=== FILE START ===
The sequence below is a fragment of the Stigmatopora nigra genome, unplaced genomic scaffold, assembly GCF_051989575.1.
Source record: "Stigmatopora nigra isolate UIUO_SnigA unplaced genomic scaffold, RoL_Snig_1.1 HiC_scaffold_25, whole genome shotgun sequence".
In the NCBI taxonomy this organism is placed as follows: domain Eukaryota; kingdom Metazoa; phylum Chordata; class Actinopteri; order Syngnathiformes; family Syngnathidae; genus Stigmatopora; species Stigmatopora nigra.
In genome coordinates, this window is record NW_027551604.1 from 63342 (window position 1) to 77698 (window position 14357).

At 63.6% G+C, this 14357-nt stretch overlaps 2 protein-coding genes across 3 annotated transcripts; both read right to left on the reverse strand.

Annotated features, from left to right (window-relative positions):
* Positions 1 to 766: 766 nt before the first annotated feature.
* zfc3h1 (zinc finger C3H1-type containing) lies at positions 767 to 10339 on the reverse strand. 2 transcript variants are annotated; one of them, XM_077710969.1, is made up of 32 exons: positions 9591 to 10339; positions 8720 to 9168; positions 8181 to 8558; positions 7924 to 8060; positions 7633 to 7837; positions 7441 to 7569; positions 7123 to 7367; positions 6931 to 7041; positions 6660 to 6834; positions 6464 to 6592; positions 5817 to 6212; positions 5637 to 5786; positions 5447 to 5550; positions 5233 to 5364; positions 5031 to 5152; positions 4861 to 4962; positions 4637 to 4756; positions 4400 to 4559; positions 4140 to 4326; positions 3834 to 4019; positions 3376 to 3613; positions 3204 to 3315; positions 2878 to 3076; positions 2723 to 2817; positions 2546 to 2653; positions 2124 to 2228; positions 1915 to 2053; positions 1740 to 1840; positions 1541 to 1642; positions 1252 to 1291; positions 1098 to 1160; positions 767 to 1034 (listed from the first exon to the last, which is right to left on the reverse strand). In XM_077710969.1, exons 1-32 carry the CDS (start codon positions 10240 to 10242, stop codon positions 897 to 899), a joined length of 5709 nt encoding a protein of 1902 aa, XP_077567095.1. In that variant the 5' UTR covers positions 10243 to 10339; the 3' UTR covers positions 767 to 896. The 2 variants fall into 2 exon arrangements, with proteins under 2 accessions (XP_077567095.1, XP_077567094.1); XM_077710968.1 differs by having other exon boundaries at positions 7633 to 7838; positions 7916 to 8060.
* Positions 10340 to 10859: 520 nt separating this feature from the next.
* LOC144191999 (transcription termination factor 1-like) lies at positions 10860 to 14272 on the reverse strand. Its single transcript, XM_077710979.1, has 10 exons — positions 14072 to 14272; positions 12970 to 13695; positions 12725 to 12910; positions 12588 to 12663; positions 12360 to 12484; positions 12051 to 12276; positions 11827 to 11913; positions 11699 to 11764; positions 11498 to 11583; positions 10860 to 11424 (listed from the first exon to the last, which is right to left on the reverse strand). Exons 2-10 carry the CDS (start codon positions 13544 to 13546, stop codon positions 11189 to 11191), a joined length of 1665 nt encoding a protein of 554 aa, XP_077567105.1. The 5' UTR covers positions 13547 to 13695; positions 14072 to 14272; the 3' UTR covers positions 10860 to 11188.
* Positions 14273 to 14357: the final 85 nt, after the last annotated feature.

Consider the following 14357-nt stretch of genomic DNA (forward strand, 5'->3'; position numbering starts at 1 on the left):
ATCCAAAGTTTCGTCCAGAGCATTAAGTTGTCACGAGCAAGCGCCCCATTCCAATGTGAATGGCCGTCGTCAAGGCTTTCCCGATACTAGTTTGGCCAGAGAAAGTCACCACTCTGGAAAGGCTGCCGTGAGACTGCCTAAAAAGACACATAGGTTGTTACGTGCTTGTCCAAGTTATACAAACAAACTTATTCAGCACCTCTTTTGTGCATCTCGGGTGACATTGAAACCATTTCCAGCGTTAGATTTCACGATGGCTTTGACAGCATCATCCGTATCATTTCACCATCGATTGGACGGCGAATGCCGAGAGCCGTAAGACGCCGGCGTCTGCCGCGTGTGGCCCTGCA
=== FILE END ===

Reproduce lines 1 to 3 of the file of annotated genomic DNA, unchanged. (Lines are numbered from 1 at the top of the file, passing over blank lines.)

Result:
The sequence below is a fragment of the Stigmatopora nigra genome, unplaced genomic scaffold, assembly GCF_051989575.1.
Source record: "Stigmatopora nigra isolate UIUO_SnigA unplaced genomic scaffold, RoL_Snig_1.1 HiC_scaffold_25, whole genome shotgun sequence".
In the NCBI taxonomy this organism is placed as follows: domain Eukaryota; kingdom Metazoa; phylum Chordata; class Actinopteri; order Syngnathiformes; family Syngnathidae; genus Stigmatopora; species Stigmatopora nigra.